Using ICT in ODL for Curbing Neo-Elitism and Building Human Infrastructure

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Murugan, Krishnapillai
Swaminathan, Savithri
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Commonwealth of Learning (COL)
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PCF2 // As much as there is hope that the emerging technologies will lead us to healthier lives, greater social freedoms, increased knowledge and more productive livelihoods, there is despair that these very technologies deepen the information/knowledge gap among countries and societies within them. While there is a huge enthusiasm to be part of the network age, characterized by the technological revolutions and globalization that are increasingly integrating markets and connecting people across all traditionally known barriers, there is also great fear about its implications for developing countries. That the globalization-induced and trade-oriented Intellectual Property Rights (IPR) regime considers knowledge a commodity, as opposed to a public good, is but one example that legitimizes the fear. But, are there ways to bridge the savage cleavage between hope and despair, and between confidence and fear? However paradoxical it may sound, only technology can provide a solution to the problem it creates. Instead of getting overwhelmed by the giant technology strides made in the North and the concomitantly increasing imbalances, it is important for the South, housing most of the world’s population, to firm up its public policies focusing on human development, a manifestation of which is, among others, wider educational access and better public health. A pro-poor slant in public policies will help ensure national economic growth that can efficiently address the issue of marketdriven technology innovations. A strong political will combined with robust policies encompassing education and information and communications technology (ICT) will help accelerate the efforts of the developing countries to equip themselves to defy the challenges of the network age, and this is the basic premise of this paper. // In order to put the discussion in perspective, this paper begins with an overview of what human development entails and touches upon how it is inextricably linked to technological innovations. Acknowledging the reality of digital exclusion, the paper then observes that technology is the effect of, and not merely the cause for, human development. Looking at the open learning situation against the technology-driven scenario, this paper holds the view that it is not so much the extent of the use of ICT that divides people as the purpose for which and the resourcefulness with which it is used. The paper further postulates that the ICT-mediated/enabled open and distance learning (ODL) will curb the technology-induced educational elitism, i.e., neo-elitism, and, in so doing, help contribute to human development. //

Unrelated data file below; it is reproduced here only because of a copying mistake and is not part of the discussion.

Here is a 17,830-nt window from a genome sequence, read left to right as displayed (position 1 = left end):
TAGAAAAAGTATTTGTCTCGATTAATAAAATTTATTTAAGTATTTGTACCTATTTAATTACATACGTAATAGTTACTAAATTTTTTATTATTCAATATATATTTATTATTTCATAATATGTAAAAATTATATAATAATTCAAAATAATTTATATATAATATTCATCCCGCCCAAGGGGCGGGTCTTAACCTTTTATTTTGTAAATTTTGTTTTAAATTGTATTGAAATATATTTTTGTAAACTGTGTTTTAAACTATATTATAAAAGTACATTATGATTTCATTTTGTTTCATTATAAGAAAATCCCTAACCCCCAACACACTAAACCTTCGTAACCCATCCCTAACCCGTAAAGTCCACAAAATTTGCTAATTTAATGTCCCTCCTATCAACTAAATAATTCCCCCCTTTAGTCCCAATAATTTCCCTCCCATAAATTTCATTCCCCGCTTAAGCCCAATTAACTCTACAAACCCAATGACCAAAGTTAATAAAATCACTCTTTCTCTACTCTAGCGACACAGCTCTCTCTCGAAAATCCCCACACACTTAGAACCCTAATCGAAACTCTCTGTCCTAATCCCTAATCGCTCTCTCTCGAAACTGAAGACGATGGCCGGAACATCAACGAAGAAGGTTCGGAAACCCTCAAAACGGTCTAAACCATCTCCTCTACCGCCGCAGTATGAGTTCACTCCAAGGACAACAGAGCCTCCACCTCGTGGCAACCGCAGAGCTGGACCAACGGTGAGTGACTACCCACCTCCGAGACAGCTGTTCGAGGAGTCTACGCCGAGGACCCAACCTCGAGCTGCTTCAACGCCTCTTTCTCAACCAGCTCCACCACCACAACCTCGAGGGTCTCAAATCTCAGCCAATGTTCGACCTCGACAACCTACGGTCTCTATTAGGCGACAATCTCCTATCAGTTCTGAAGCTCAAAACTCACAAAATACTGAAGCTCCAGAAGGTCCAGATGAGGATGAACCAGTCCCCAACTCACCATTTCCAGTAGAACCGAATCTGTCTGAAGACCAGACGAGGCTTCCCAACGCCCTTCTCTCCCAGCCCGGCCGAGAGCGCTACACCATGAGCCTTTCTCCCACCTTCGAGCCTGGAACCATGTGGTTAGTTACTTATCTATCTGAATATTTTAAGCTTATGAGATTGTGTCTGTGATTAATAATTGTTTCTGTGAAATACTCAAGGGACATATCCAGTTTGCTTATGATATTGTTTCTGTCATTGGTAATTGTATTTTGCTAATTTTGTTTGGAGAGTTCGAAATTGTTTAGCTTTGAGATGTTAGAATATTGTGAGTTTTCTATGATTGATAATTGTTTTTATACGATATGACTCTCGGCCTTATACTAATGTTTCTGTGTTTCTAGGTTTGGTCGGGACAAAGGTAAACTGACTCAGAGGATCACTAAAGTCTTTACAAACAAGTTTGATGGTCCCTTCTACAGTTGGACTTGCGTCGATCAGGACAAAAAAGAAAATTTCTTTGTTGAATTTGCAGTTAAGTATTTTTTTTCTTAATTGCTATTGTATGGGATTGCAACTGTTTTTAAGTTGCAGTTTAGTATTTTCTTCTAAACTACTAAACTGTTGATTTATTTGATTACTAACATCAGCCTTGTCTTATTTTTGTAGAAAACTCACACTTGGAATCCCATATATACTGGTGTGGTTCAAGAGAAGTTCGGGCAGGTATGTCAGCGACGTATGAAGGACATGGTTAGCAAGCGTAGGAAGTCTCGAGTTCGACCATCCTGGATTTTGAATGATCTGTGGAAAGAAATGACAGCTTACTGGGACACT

Barbados, India